Will the Ridgeline pickup continue? Honda’s only truck is an important model and there is no current plan to cancel the Ridgeline, and measures are being considered to expand its appeal. (There is also no word on the timing or content of its replacement.)

Toyota reportedly made radical changes to its Camry in response to the Korean competition. Has the Accord experienced any such delays? No. The Accord due next year is expected to be quite successful without radical changes made midway through its development, as it has been designed with full knowledge of the competitive landscape.

Why isn’t the Crosstour selling better? The problem is not with that this is too much of a niche product, it hasn’t been marketed correctly. Iwamura-san now believes that using the Accord name changed people’s expectation of what the car was. Subtle changes in store for the vehicle and a fresh marketing approach should change the sales picture.

What about those Consumer Reports jabs? For so many years the disparity between the competition and Honda in terms of quality, materials and technology was large. Now it is considerably smaller, but the world still expects great differences. Honda is redoubling its efforts to widen this gap again, and intends to add content and technology with minimal price increases.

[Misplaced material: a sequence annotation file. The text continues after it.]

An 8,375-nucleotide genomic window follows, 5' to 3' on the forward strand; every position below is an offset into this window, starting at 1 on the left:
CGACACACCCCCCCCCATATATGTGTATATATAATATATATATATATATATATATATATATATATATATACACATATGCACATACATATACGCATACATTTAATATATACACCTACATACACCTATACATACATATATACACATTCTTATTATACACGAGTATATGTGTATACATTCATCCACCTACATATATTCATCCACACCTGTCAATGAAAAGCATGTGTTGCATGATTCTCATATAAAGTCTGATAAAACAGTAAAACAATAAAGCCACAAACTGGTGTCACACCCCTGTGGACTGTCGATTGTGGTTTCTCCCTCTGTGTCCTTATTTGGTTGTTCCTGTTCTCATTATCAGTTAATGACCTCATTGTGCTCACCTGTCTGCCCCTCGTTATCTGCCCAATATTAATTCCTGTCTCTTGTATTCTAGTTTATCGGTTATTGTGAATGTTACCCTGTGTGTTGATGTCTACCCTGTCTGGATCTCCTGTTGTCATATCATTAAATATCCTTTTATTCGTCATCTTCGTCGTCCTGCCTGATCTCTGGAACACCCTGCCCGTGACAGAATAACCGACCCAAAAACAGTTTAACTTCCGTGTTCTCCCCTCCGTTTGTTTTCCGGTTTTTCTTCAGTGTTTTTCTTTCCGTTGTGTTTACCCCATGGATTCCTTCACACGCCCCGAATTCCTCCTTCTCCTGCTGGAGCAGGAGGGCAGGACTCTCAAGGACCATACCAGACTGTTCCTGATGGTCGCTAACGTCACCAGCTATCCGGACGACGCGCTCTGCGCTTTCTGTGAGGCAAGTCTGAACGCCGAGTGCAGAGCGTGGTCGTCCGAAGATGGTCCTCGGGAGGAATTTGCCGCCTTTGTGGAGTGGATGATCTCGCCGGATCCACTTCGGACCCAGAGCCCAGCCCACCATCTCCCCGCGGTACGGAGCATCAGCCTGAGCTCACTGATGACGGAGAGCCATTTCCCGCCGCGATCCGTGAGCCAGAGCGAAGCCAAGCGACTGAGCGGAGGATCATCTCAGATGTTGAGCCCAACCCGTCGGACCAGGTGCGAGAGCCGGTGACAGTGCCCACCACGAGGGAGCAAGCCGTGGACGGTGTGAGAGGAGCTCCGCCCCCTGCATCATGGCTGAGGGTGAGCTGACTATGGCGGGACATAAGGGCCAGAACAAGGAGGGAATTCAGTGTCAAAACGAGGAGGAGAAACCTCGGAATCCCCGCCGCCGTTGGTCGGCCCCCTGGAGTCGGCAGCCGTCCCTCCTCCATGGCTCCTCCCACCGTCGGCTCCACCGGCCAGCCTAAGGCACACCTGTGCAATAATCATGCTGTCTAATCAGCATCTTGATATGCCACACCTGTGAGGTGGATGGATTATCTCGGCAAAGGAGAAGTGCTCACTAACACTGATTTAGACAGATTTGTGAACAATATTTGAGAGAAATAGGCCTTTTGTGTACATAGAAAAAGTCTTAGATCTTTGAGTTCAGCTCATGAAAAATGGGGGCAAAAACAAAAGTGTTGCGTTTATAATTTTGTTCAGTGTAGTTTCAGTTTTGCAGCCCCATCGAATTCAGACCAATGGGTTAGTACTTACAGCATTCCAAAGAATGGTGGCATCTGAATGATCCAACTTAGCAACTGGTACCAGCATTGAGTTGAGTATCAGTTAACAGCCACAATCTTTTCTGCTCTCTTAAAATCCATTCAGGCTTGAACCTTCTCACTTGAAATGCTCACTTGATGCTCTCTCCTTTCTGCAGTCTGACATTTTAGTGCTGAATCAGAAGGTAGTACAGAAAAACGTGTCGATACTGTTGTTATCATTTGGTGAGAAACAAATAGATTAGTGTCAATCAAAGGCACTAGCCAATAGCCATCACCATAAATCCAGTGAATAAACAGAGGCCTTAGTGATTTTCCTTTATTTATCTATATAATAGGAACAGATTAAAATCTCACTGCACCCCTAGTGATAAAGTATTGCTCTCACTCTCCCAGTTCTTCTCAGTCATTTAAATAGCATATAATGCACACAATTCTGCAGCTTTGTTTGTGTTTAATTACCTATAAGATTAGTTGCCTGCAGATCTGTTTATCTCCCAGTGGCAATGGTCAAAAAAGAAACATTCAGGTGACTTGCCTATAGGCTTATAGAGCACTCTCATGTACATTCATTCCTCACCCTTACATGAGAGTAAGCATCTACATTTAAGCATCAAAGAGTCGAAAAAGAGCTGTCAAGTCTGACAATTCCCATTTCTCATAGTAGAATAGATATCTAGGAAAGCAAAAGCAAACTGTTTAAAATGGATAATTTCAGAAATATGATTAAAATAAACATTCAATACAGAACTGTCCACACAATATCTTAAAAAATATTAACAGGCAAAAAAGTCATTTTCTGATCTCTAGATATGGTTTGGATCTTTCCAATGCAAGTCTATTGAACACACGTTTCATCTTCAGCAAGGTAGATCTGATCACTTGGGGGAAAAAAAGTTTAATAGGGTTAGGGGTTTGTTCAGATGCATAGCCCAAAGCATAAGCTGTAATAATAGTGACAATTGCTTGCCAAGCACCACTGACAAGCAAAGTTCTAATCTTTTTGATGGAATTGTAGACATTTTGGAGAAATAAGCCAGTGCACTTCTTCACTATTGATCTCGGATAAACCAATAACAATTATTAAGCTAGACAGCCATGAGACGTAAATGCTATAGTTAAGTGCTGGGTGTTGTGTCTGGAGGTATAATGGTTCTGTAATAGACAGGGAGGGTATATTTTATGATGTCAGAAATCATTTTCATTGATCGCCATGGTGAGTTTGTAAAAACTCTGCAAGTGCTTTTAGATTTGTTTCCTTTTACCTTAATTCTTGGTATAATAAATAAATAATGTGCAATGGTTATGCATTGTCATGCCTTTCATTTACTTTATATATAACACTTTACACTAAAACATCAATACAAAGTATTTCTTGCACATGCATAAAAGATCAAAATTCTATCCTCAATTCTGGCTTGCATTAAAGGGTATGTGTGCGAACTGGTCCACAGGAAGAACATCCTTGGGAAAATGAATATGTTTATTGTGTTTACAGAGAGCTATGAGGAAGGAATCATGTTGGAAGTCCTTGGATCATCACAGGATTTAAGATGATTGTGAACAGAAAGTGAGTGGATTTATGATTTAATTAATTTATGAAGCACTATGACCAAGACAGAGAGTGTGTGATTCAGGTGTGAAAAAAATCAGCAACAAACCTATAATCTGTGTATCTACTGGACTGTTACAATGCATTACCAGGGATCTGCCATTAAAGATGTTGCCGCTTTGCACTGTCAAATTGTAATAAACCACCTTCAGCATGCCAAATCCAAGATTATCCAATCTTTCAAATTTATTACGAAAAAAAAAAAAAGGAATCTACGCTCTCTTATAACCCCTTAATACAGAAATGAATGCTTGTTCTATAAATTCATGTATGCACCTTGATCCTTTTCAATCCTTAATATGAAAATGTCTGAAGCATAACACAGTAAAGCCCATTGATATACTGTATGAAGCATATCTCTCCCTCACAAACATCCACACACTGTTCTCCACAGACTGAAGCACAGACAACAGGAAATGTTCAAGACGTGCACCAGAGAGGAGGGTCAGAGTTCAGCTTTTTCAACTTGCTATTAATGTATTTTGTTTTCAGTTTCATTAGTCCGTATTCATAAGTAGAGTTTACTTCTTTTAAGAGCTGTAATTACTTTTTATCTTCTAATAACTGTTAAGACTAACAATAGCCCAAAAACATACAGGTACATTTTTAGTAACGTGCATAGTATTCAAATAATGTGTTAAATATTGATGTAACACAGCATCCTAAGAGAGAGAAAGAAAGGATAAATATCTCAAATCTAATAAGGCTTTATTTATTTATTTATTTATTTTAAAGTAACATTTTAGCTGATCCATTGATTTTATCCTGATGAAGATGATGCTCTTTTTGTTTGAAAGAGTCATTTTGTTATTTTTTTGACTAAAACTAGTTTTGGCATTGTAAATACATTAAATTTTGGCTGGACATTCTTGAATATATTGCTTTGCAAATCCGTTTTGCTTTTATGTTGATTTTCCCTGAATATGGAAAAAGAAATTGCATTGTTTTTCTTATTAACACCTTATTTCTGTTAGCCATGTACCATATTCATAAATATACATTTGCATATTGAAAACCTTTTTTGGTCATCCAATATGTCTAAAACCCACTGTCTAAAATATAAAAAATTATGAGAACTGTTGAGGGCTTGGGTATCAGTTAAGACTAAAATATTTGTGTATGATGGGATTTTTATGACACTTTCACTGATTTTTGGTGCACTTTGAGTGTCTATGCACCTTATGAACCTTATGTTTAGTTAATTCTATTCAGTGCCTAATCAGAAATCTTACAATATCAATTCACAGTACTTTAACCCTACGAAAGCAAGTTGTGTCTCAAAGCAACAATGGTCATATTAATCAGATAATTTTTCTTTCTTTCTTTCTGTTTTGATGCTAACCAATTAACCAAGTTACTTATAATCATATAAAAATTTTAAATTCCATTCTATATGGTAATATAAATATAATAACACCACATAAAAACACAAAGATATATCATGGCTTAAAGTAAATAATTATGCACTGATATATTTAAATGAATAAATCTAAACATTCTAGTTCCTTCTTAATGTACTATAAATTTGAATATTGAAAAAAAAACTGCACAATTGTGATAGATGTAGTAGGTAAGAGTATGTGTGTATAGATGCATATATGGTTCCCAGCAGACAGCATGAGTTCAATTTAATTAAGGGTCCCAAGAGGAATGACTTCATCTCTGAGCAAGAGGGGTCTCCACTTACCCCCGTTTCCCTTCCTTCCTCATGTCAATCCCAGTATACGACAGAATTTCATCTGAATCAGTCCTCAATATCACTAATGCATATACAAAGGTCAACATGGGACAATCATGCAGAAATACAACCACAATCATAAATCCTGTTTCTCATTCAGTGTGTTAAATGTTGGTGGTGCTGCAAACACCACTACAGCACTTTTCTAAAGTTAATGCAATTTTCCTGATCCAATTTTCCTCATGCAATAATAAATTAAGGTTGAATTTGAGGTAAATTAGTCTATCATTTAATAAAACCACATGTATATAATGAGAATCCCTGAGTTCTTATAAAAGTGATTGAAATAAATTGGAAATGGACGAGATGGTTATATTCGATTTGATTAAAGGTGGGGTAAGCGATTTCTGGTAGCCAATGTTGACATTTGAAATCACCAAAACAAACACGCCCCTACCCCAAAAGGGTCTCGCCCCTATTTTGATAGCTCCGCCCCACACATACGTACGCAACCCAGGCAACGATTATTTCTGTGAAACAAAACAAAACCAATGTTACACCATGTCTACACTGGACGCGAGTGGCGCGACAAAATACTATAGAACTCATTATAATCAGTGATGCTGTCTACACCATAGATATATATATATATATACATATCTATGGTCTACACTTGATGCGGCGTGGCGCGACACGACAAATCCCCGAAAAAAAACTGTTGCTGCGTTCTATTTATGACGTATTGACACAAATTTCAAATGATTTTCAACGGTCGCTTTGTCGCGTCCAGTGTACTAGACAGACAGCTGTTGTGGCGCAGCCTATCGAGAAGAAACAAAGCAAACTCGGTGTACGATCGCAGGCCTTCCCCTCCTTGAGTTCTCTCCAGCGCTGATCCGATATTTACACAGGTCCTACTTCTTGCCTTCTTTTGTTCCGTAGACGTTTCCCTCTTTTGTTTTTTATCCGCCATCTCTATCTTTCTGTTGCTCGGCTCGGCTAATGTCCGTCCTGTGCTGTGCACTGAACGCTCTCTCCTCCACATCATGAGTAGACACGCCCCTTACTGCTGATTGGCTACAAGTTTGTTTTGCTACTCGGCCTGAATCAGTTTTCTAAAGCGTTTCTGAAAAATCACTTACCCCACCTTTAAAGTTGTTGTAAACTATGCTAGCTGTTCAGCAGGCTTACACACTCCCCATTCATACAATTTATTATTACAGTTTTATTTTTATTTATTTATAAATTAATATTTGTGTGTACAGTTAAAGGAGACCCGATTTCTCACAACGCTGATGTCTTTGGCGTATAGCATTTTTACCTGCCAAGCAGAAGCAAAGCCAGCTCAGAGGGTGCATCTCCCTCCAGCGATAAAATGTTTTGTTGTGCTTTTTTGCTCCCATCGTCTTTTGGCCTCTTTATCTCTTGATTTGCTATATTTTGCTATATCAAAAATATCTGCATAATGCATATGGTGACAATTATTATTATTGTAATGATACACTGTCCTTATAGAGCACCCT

Design has been a recent weak point. Are any changes coming in that area? No. Honda has a very clear design principle, known as mmmm–man maximum, machine minimum. Honda will continue to adhere to these principles and will not follow the mode of fashion. [That said, we feel the EVster and AC-X look considerably better than some other recent Hondas.]

Will North American production capacity increase to further reduce Yen-hampered imports from Japan? There are no plans to expand production to new locations beyond the forthcoming Mexico plant, but that plant and the Indiana plant have room to expand production somewhat, should demand warrant it. Meeting future CAFE targets will ultimately require more hybrids, however, and so Honda will need to consider building them here.